4. Take responsibilityIt is often said that difficult peole are our greatest teachers. They help us become aware of our own less than perfect reactions to unreasonable situations. Ask yourself « How is this person holding up a mirror to me ? ». Wiith an open-mind and a willingness to be wrong, look at your role in the issue. Even if you feel defensive, try examining yourself from their point of view. Switch perspectives : you may be your difficult person’s difficult person. If you’ve done something that isn’t the highest expression of who you want to be, acknowledge that and see if you can apologize.

  1. Initiate a private discussion. Now you’ve done the prep work, it’s time to have a private discussion. Check your energy first – is it non-judgemental, kind and open?

  • Start the conversation with genuine appreciation or flattery.

  • Separate the issue from the individual.

  • Describe what’s bothering you, using «I» messages.

  • Use facts and cite examples.

  • Pay attention to your tone of voice and body language.

  • If relevant, simply and sincerely apologize for any role you may have played in the situation.

  • Use humor, if appropriate. (Humor is a very effective disarming tool in conflict resolution when used skillfully.)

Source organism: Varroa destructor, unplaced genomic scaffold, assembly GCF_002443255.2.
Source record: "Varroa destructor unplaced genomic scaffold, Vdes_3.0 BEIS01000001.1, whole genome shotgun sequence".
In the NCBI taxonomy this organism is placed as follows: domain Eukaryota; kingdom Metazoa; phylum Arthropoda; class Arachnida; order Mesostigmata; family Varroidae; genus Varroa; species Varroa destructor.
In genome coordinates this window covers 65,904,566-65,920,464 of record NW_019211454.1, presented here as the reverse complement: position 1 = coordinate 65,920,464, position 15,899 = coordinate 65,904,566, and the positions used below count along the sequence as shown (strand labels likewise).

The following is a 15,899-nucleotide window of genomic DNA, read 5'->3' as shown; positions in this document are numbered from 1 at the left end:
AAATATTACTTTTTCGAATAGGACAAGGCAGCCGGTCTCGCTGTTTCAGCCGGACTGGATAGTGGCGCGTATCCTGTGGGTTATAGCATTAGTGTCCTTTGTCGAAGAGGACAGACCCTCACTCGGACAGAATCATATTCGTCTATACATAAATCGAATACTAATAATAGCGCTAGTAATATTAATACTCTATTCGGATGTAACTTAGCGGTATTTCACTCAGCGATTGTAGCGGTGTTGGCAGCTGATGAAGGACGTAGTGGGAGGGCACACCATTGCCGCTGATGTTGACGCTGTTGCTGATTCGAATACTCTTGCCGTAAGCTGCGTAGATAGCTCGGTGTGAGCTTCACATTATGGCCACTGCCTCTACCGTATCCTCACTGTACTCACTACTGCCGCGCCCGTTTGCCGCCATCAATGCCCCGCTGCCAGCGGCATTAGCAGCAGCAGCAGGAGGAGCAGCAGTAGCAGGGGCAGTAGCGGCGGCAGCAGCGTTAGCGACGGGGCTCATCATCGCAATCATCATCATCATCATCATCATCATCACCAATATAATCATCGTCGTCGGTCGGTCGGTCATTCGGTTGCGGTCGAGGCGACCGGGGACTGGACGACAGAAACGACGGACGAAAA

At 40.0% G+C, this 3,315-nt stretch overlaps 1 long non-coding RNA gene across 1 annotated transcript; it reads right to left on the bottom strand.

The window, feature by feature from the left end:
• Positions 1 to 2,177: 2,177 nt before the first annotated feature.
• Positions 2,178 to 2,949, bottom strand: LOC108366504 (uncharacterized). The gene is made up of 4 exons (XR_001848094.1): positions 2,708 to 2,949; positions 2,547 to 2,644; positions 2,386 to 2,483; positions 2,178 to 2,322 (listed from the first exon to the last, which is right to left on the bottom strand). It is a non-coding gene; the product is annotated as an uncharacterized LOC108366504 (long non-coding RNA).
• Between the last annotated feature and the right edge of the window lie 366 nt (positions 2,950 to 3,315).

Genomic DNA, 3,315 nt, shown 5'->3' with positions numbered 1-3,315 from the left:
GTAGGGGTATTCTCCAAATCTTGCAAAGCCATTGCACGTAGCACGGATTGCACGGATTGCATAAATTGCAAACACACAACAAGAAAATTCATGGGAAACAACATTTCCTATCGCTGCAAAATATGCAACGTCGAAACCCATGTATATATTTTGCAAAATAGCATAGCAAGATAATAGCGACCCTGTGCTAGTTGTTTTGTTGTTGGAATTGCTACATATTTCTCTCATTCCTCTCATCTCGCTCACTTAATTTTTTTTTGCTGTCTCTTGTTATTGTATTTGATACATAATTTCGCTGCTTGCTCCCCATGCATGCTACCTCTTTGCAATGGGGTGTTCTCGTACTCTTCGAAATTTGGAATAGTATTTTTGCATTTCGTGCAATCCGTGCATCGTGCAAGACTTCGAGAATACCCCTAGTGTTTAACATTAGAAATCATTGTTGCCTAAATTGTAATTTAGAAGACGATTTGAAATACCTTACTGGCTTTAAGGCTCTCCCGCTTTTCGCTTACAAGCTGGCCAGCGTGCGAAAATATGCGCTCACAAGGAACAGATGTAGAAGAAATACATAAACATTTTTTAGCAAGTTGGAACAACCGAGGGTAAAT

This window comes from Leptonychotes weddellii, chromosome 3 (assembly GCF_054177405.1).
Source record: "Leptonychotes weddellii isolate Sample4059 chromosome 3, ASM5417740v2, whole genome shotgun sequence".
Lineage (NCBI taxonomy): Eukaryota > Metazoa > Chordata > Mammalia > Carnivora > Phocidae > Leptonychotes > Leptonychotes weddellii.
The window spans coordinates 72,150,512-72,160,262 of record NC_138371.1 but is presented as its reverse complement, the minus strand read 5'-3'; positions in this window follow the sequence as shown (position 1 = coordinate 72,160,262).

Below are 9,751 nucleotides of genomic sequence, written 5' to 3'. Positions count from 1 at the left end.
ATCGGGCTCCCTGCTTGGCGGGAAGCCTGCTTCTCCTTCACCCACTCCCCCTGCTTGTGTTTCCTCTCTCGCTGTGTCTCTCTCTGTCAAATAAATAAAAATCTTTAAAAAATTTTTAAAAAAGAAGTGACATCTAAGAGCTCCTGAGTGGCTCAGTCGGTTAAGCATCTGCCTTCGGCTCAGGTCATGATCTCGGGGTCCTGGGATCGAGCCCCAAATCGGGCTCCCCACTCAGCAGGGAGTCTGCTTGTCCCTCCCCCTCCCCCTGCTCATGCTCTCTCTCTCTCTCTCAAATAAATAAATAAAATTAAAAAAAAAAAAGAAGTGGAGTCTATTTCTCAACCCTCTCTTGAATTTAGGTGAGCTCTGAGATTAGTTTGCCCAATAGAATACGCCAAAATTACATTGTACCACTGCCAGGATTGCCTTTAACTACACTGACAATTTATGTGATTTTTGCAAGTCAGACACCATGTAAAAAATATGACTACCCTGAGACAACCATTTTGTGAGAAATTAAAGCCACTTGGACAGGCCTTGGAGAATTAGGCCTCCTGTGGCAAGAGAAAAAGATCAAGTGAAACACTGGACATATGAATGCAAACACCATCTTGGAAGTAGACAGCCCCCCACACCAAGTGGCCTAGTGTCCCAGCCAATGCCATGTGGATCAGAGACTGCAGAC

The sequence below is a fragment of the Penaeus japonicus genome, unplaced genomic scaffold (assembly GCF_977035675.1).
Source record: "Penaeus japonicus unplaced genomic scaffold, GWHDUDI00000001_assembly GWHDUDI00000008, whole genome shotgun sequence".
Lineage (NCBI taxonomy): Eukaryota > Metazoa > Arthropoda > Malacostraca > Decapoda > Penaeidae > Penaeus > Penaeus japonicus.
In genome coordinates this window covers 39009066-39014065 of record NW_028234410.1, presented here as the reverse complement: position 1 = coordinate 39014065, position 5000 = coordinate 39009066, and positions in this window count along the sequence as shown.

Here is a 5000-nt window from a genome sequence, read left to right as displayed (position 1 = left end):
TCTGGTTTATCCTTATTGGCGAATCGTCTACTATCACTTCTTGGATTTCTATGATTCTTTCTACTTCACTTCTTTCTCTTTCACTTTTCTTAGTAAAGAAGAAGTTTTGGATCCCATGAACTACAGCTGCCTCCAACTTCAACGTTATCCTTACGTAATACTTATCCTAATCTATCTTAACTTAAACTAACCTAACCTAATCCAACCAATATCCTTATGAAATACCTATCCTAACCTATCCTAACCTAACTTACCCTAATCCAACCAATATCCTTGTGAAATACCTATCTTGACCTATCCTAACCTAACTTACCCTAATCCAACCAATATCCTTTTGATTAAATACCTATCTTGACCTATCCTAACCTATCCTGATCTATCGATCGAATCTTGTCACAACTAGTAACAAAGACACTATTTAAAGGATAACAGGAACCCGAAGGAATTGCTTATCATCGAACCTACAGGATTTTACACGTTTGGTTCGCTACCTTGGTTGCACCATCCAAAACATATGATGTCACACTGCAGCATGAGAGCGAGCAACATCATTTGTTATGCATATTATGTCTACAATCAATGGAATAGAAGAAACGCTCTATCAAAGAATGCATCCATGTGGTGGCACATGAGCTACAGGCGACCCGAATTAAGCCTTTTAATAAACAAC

• Spell out what you want to change and make a specific proposal. For example: «Would you be willing to start your comments with a positive feedback at team meetings?»

  • Ask for their feedback on what you told them.

  • If the person wants to exlain himself/herself or if he/she gets defensive or aggressive, let them speak and use ‘active listening’ skill to make them feel understood. Don’t let them go on for too long – stay pro-active.

  1. Boundaries. The simple truth is that we can request a change in someone’s behavior but it’s up to them to follow through. That’s why it’s important to keep setting limits and boundaries. We need to keep the focus on what we will or won’t do. We can say “I’ll be happy to discuss this with you when it’s a calm conversation.” Just because they push our buttons doesn’t mean we lose decision-making ability. Rising above someone’s negativy and not let it affect you or the meeting is another way to set a boundary and keep your power.

  2. Follow up and consequences.  Observe and follow up after the intiial discussion. Has there been a change in the behavior?Has the situation got worse? Depending on the outcome, there might be other steps to follow, for instance, calling the ‘difficult’ person on their behavior in public, discussing consequences with your boss or HR. It all depends on how grave the behavior is, if it’s affecting more than one person, if the person is a valuable team member in other aspects, and how important the relationship with this person is to you.

Knowing how to deal with unreasonable and difficult people is to master the art of communication. It will boost your self-confidence, improve your relationships and make you more successful and happier at work and socially.

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  1. […] Is your unhappiness related to work relationships ? Do you need to learn to manage conflicts better ? Again, this is the skill that will be handy at any job and any area of your life. Read here for tips on managing difficult people. […]